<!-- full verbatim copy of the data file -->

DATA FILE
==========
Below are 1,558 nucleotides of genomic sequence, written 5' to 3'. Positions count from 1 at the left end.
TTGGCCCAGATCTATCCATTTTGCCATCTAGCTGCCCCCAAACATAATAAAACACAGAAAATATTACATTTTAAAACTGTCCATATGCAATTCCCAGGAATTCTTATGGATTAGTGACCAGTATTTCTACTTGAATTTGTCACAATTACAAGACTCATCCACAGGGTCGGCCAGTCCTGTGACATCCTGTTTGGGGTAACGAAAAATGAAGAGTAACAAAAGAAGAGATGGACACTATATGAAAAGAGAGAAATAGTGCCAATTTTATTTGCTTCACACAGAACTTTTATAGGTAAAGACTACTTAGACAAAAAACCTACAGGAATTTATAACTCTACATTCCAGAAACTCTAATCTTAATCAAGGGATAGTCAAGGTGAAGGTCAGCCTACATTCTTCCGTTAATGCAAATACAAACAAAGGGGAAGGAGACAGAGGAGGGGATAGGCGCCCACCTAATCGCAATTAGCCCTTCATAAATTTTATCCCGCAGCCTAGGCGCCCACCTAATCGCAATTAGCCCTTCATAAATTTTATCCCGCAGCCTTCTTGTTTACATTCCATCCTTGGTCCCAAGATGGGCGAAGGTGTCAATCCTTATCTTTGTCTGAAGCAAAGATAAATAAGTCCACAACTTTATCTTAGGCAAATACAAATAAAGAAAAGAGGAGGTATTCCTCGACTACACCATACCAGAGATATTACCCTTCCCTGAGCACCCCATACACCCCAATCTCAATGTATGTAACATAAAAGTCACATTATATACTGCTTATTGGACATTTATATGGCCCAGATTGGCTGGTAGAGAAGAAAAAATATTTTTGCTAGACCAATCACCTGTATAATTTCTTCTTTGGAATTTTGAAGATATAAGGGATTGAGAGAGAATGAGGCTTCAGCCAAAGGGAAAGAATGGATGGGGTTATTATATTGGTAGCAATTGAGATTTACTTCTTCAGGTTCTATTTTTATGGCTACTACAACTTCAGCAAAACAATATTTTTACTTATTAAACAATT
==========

Below are 1,558 nucleotides of genomic sequence, written 5' to 3'. Positions count from 1 at the left end.
TTGGCCCAGATCTATCCATTTTGCCATCTAGCTGCCCCCAAACATAATAAAACACAGAAAATATTACATTTTAAAACTGTCCATATGCAATTCCCAGGAATTCTTATGGATTAGTGACCAGTATTTCTACTTGAATTTGTCACAATTACAAGACTCATCCACAGGGTCGGCCAGTCCTGTGACATCCTGTTTGGGGTAACGAAAAATGAAGAGTAACAAAAGAAGAGATGGACACTATATGAAAAGAGAGAAATAGTGCCAATTTTATTTGCTTCACACAGAACTTTTATAGGTAAAGACTACTTAGACAAAAAACCTACAGGAATTTATAACTCTACATTCCAGAAACTCTAATCTTAATCAAGGGATAGTCAAGGTGAAGGTCAGCCTACATTCTTCCGTTAATGCAAATACAAACAAAGGGGAAGGAGACAGAGGAGGGGATAGGCGCCCACCTAATCGCAATTAGCCCTTCATAAATTTTATCCCGCAGCCTAGGCGCCCACCTAATCGCAATTAGCCCTTCATAAATTTTATCCCGCAGCCTTCTTGTTTACATTCCATCCTTGGTCCCAAGATGGGCGAAGGTGTCAATCCTTATCTTTGTCTGAAGCAAAGATAAATAAGTCCACAACTTTATCTTAGGCAAATACAAATAAAGAAAAGAGGAGGTATTCCTCGACTACACCATACCAGAGATATTACCCTTCCCTGAGCACCCCATACACCCCAATCTCAATGTATGTAACATAAAAGTCACATTATATACTGCTTATTGGACATTTATATGGCCCAGATTGGCTGGTAGAGAAGAAAAAATATTTTTGCTAGACCAATCACCTGTATAATTTCTTCTTTGGAATTTTGAAGATATAAGGGATTGAGAGAGAATGAGGCTTCAGCCAAAGGGAAAGAATGGATGGGGTTATTATATTGGTAGCAATTGAGATTTACTTCTTCAGGTTCTATTTTTATGGCTACTACAACTTCAGCAAAACAATATTTTTACTTATTAAACAATT